Collage by Marta Parszeniew
The trailer for Borat 2 – or Borat Subsequent Moviefilm: Delivery of Prodigious Bribe to American Regime for Make Benefit Once Glorious Nation of Kazakhstan, as it’s officially known – contains little footage of Sacha Baron Cohen in his usual get up, but instead dressed up both as Donald Trump and as a Donald Trump voter. After seeing Borat chased around the streets by fans in the first minute of the preview, it makes sense that Baron Cohen would need to change up his characters. For his new roles, Borat buys a fat suit on screen and is seen wearing one throughout.
While the fancy dress fat suit seen in the trailer is as far from realistic as the one on Bubbles in Little Britain (which looked like it was made from an unwanted settee off Facebook marketplace), the plus size prosthetic seen in the rest of Borat 2 looks pretty spot on. But the slew of fat suits seen on screen in cinematic (and television) history, on the whole, absolutely suck. As a fat woman and renowned chubby chaser, I should know.
Knowing that Colin Farrell, Renée Zellweger and Rob McElhenney all gained weight to play bigger roles, it’s questionable why fat suits even exist in the first place. Drinking melted ice cream each day sounds a lot less stressful than the rigorous workouts required to be in a Marvel movie, so why is the latter expected and the appearance of weight gain handed over to a special effects team?
While Darkest Hour won an Oscar for their makeup effects, including Gary Oldman’s fat suit and plus size prosthetics, a lot of onscreen padding simply looks like someone’s shoved a pillow up their top and been done with it. Whether or not you think fat suits are morally sound or not (they’re not btw), calling the classy from the crappy was a task that could only be undertaken by an actual fat person.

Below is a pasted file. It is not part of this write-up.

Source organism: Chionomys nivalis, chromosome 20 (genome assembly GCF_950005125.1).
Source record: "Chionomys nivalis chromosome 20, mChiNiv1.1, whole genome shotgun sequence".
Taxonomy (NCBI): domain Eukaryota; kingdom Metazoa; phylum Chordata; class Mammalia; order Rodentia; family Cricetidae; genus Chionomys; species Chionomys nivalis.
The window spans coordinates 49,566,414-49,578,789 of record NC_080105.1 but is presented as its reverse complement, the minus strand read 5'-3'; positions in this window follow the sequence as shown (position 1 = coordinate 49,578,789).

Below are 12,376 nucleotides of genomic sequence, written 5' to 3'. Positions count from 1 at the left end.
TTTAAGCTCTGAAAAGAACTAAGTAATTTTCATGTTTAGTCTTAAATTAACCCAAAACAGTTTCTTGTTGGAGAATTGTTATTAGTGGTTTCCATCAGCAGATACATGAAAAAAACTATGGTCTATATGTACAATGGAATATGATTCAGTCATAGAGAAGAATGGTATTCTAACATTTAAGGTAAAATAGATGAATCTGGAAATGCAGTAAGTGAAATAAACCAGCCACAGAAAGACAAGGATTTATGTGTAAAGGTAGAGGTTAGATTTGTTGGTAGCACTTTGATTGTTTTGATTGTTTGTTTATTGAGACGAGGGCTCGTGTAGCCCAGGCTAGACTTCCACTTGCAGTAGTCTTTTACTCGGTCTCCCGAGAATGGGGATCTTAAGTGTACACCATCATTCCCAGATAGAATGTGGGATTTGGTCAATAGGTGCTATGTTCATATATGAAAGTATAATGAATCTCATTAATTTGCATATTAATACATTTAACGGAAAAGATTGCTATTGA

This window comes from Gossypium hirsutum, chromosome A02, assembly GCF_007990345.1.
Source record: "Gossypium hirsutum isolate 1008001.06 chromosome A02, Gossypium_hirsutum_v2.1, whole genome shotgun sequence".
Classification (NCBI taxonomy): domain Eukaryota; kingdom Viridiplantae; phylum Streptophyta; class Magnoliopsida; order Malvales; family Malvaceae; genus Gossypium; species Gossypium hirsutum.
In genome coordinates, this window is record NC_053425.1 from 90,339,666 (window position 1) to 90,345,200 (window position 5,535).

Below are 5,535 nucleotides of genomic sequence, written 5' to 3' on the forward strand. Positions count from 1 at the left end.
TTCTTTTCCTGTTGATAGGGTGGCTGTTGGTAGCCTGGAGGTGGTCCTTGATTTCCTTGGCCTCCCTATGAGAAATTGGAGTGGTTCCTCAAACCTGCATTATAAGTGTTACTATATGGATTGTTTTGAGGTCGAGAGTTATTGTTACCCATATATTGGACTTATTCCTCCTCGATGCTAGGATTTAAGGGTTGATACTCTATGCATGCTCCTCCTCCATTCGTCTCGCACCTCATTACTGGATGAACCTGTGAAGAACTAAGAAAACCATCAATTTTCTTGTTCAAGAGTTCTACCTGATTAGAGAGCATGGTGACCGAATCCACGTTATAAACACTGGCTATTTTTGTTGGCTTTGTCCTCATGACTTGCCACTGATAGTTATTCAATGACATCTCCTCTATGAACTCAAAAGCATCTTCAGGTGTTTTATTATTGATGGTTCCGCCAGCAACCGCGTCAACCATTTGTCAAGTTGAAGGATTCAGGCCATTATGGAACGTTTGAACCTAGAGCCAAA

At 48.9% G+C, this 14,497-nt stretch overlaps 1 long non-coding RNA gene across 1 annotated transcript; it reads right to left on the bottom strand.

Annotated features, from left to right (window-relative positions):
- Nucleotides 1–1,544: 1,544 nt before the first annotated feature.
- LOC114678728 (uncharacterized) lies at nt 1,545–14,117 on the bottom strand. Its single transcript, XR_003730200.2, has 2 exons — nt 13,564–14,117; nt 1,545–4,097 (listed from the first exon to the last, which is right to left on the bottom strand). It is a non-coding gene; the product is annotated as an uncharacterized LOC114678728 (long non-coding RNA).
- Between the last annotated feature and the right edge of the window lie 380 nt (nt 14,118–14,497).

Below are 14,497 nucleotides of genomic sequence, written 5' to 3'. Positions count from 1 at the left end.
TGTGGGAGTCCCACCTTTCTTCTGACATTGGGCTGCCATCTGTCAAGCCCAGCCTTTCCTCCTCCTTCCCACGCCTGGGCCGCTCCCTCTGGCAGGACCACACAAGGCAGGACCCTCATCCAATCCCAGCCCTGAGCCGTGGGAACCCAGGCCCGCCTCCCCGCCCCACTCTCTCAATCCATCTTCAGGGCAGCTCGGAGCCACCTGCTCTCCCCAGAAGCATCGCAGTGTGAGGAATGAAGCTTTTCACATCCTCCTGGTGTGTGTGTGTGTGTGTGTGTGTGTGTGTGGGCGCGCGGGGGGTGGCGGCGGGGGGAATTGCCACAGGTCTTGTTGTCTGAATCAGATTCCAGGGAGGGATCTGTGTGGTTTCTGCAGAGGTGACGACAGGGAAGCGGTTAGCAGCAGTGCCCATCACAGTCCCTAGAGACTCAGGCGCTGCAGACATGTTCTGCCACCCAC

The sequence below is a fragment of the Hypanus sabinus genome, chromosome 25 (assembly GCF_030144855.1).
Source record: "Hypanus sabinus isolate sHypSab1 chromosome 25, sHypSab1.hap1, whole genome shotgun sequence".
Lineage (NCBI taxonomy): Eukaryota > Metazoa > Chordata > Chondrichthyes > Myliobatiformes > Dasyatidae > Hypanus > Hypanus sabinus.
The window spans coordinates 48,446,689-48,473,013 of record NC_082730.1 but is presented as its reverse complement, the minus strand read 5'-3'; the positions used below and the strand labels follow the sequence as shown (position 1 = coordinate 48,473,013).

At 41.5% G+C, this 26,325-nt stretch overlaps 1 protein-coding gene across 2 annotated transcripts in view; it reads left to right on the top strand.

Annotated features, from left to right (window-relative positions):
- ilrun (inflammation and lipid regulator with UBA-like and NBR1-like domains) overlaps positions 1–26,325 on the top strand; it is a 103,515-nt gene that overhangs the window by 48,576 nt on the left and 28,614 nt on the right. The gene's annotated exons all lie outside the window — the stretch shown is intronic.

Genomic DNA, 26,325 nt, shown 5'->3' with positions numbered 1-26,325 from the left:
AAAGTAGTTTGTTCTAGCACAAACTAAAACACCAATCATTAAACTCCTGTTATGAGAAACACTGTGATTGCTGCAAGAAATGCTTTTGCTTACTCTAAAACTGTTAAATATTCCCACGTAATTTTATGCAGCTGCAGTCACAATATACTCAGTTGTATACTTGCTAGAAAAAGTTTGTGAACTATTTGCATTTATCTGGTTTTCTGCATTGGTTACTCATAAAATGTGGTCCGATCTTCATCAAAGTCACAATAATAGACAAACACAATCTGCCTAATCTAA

Eddie Murphy, ‘The Nutty Professor’
Is it even an Eddie Murphy film if he hasn’t got a fat suit on? In The Nutty Professor, Murphy plays seven characters and five of them are plus size. It makes you think: is Murphy really that amused by fat bodies or has he got one of those Violet Beauregarde blow-up suit fetishes? All five of the fat suits in The Nutty Professor get a 4/10.
Betty Draper, ‘Mad Men’
As well as being a disturbing plot twist that saw Betty Draper gain weight – and, even worse, dye her hair brown – because she’s unhappy with her marriage, it’s worth noting this fat suit came about to hide January Jones’ own pregnancy. Rather than tactfully hide the bump behind boxes and tables as seen in Parks and Rec, Mad Men gave Jones a fat suit, neck and face prosthetic and a body double for one naked back shot. While this gets a ten out of ten for effort, the bloated neck of Betty Draper looked, most of the time, more like she was wearing a child’s swimming arm band around her throat than an actual fat person. Overall, a 5/10 for offensive plot move and shite aesthetic.
Peggy Olson, ‘Mad Men’